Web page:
John Fogerty Just Wrote a Song for Everyone Again
Today is Big Music Day in the new album division of the music world. We started the morning with a new 51-year-old album from Dave Brubeck and Tony Bennett and we end the day with a new bit of wonder from John Fogerty — Wrote a Song for Everyone — and this new album of reconsidered Fogerty old songs is a big hit. I am a true fan of John Fogerty and his long and historic musical career. He’s a songwriting genius, but there comes a time in every career when popularity wanes, the road calls, and new music struggles to free a suffocated voice.
What’s a musical SuperGenius to do when the average 5-10 year stretch of hit songs ends? Do you stop writing? Is touring, and playing your old songs over and over again, the only sure road home?
You can reinvent your old work — Tony Bennett found great success with his tepid Duets albums — and John Fogerty has now done a similar thing with his new songs set. He reinvigorates his old music by re-recording them as new duets with a wide variety of otherworldly singers, and the result is both intriguing and confounding.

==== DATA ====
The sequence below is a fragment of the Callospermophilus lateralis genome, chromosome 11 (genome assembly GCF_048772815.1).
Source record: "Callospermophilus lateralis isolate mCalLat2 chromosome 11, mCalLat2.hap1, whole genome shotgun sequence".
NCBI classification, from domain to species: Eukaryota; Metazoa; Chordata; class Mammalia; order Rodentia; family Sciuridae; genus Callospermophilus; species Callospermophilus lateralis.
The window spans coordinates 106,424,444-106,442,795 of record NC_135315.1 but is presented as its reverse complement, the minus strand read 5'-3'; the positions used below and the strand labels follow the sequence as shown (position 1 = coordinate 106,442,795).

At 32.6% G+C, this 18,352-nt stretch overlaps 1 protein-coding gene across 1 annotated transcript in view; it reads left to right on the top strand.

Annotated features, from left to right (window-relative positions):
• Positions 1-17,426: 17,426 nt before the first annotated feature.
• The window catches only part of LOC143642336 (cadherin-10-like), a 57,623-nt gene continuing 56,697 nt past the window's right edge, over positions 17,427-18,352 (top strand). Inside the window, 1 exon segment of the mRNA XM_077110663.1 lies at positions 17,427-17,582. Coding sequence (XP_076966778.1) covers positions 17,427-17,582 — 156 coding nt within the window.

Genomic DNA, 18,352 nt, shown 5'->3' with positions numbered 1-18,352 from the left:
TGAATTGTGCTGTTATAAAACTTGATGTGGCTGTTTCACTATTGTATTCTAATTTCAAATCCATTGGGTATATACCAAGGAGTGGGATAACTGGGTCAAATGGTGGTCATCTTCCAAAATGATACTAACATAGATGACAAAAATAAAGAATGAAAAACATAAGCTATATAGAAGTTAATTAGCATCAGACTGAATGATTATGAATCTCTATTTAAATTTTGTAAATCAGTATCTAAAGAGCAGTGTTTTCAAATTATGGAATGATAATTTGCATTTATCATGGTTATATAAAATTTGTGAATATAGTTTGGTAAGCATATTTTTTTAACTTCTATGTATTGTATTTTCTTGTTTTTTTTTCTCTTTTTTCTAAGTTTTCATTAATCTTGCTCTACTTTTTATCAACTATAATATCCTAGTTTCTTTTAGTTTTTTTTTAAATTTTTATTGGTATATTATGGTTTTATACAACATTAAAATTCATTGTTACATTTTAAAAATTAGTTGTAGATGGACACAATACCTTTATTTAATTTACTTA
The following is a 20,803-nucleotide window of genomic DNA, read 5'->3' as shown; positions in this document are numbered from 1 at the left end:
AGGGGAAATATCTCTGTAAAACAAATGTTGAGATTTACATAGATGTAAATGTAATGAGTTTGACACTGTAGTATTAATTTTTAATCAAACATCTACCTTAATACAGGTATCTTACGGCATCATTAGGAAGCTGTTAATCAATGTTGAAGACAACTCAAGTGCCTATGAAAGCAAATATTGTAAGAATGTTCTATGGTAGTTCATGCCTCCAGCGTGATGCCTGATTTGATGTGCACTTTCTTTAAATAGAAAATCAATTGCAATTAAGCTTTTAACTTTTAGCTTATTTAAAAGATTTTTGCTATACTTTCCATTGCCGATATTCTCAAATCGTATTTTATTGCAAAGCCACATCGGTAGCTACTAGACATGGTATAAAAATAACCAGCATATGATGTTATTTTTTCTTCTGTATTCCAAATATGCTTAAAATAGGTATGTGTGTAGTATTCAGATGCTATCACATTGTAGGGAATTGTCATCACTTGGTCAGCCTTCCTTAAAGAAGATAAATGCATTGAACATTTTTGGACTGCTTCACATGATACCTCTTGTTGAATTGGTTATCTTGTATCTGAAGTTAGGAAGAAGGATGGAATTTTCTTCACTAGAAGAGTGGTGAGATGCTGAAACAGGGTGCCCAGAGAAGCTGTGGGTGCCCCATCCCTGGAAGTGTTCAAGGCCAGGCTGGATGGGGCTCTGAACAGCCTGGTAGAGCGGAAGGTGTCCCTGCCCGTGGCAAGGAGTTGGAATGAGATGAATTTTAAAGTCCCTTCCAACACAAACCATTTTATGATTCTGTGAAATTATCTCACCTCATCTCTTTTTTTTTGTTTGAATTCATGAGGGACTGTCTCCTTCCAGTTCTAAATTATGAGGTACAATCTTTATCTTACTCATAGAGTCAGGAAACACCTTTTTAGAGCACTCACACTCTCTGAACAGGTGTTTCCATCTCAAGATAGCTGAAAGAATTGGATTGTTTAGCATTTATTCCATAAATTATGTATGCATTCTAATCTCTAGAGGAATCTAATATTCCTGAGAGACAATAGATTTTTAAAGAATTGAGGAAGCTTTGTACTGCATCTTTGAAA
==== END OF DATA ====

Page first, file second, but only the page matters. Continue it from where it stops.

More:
Here’s a taste of who sings what on the new album:
Here’s an interesting take on the Creedence Clearwater Revival song — “Someday Never Comes” with Dawes — as recently performed on David Letterman. The musicianship is undeniably great, but the song lyric is so private and tender, I think making it a loud duet is a mistake because the core loneliness of the song is lost:
I appreciate the refreshing of these songs on the new Fogerty album. I like the newfangled versions of “Fortunate Son” with the Foo Fighters and “Born on the Bayou” with Kid Rock and “Who’ll Stop the Rain” with Bob Seger — because there is a new raw and unexpected energy added to the songs.
The traditional country musicians, and their duets, are more lax and predictable in the outcome — and I don’t find that sort of similarity between original talent and reimagining enough of a delight to make the effort more than a push.
There is no doubt that John Fogerty knows how to write a knee-slapping, engaging, eternal song — and this new album just goes to prove his genius is forever.